Nè canuto
Mai si vede.
Vivo alloro è la mia fede .

A firm rock is my faith ,
By the fury of frothy wave,
Yet more constant, nothing yields:
A firm rock is my faith .

A living laurel is my faith ,
Whose green
Never fades
In the face of northern blast,
Nor is seen
Ever hoary.
A living laurel is my faith .

The refrain is set to a syncopated, falling fourth motive, depicting the fermo scoglio by its rocklike reiterated rhythm and gravitational motion. The second and third lines inspire agitated, ascending eighth-note patterns, furor in the


fourth line a descending sixteenth-note figure, onda spurnante a syncopation, and costante the conventional long notes in the voice part accompanied by a running bass. The return of the refrain with its pictorial motive reinforces the message of the aria; the refrain is self-referential, embodying its own meaning. It both states and represents the imperviousness of Elisa's faith to the furious assaults of her enemies.

A madrigalistic response to text yielded an even greater distinction between the poetically continuous refrain and B section of Angelica's much more elaborate non-strophic aria "La mia mente è un vasto Egeo" from Medoro (3.11). As in Elisa's aria, the text is a metaphoric distillation of intense emotion delivered while the character is alone on stage, but the refrain and B section stand in sharper opposition: the refrain depicts an untroubled, peaceful seascape that is threatened in the B section by the pirate, Fortune (example 41):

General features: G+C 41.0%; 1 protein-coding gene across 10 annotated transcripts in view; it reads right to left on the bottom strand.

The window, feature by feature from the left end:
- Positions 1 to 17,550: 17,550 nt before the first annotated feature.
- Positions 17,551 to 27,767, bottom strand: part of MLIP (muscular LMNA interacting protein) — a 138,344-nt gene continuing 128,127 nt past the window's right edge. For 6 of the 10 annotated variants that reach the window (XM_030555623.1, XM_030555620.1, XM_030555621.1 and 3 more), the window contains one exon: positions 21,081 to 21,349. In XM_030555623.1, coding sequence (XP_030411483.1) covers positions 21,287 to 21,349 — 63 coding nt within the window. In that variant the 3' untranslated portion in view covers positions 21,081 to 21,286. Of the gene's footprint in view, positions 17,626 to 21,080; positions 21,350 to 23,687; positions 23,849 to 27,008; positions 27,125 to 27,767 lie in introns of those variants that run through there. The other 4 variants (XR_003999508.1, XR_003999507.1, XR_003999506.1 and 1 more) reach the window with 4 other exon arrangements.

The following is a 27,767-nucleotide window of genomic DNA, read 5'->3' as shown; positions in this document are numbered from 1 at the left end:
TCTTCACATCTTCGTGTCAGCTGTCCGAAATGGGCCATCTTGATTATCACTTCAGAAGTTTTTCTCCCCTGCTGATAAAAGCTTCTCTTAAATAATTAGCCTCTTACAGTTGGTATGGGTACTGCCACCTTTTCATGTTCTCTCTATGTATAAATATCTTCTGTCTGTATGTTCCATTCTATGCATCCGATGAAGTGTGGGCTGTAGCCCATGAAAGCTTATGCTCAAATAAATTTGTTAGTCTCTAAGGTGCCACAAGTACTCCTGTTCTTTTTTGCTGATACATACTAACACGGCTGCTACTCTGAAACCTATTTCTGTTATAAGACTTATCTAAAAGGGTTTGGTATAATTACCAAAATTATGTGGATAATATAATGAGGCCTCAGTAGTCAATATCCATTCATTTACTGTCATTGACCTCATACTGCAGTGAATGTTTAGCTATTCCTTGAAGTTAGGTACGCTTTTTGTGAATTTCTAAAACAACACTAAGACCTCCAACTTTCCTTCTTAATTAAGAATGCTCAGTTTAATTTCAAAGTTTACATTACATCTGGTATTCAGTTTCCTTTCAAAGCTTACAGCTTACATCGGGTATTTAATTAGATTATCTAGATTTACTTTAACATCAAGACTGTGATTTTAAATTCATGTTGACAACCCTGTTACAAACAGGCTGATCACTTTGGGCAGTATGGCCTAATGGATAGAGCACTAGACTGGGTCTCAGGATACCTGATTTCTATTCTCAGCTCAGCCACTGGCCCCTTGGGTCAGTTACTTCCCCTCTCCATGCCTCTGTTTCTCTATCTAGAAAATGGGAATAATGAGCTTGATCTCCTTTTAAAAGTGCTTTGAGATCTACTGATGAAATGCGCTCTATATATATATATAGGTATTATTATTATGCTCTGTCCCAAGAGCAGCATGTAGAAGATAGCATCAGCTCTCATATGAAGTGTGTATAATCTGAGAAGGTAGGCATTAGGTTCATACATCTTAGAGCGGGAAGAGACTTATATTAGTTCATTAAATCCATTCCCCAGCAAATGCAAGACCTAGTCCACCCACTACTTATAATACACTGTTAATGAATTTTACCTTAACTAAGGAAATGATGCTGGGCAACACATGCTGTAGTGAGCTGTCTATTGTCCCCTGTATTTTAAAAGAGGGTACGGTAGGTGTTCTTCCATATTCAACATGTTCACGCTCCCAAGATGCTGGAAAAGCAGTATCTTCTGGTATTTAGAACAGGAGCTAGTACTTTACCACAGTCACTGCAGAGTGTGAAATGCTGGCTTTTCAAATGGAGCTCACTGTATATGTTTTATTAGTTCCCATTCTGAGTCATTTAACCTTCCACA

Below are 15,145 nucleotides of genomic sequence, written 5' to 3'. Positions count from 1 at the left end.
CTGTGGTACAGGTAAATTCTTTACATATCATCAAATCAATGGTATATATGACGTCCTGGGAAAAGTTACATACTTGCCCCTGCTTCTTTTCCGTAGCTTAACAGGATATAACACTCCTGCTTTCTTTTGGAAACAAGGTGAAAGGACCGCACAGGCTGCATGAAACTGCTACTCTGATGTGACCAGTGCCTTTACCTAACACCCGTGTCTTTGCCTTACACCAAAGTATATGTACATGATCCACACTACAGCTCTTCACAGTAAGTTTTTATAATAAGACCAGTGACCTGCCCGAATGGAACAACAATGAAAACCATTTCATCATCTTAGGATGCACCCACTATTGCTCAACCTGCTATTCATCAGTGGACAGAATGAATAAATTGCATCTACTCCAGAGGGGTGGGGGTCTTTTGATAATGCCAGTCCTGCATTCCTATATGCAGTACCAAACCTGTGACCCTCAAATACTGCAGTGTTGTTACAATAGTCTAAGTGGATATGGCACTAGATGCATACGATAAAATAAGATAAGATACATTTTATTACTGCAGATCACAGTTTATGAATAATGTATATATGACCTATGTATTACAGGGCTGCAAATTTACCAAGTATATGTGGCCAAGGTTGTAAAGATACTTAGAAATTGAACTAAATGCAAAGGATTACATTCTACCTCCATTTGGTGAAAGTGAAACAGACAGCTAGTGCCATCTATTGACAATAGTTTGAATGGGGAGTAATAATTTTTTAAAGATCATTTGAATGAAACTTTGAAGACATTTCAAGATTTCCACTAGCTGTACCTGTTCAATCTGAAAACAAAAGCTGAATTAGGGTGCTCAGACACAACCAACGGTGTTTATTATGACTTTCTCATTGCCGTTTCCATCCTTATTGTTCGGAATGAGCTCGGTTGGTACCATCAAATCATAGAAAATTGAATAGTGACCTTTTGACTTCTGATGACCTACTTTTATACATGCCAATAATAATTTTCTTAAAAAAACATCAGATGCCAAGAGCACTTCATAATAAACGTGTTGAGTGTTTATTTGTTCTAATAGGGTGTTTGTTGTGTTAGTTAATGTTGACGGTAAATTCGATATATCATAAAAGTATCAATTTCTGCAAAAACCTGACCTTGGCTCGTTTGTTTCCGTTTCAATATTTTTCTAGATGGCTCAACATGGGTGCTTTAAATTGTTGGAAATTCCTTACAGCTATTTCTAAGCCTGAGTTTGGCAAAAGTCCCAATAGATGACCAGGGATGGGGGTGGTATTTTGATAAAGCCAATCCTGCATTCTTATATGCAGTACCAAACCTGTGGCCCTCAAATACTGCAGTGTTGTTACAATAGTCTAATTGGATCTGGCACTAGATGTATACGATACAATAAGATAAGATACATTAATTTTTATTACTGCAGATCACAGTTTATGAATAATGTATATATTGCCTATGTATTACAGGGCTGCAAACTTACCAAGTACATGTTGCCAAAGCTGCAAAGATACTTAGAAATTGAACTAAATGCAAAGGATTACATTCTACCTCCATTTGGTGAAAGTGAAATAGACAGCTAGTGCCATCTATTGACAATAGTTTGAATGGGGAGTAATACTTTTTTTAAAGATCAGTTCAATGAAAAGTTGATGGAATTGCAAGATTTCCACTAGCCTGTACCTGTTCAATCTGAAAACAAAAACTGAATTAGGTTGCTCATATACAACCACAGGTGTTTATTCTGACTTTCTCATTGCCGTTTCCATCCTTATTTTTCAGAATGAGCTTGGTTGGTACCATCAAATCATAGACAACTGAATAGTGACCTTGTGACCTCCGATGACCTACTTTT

La mia mente è un vasto Egeo
Dove ondeggiano i pensieri;
E, Pirata, la Fortuna
Contro me sventure aduna
Acciò resti vil troffeo
De' suoi colpi crudi, e fieri.
La mia mente è un vasto Egeo . . .

My mind is a vast Aegean
Wherein my thoughts toss about like waves;
And the pirate Fortune
Rallies misfortunes against me,
That I may be the vile trophy
Of her rude, fierce blows.
My mind is a vast Aegean . . .

Sixteenth-note melismas repeated at the same pitch level initially portray the vast calm of the Aegean of Angelica's mind; the melismas are then literally transformed into the waves of that sea, dissipating into a more concrete, sequential three-note figure (eighth plus two sixteenths) in a two-beat pattern that breaks irregularly against the prevailing three-beat meter before culminating in a final sixteenth-note flourish at the cadence. The B section, marked by a shift to duple meter, is equally pictorial, its contrasting material beginning with an angular, syncopated, broken-chord figure representing piratical Fortune, whose cruel blows have destroyed Angelica's innocent, floating thoughts. The entire B section is repeated and varied before closing in the relative minor, which leads to a literal reprise of the refrain, indicated by the rubric da capo . Unlike Elisa's refrain, however, whose return emphasized its own meaning, Angelica's seems gratuitous, unmotivated except by the contrasting mood and imagery of the text.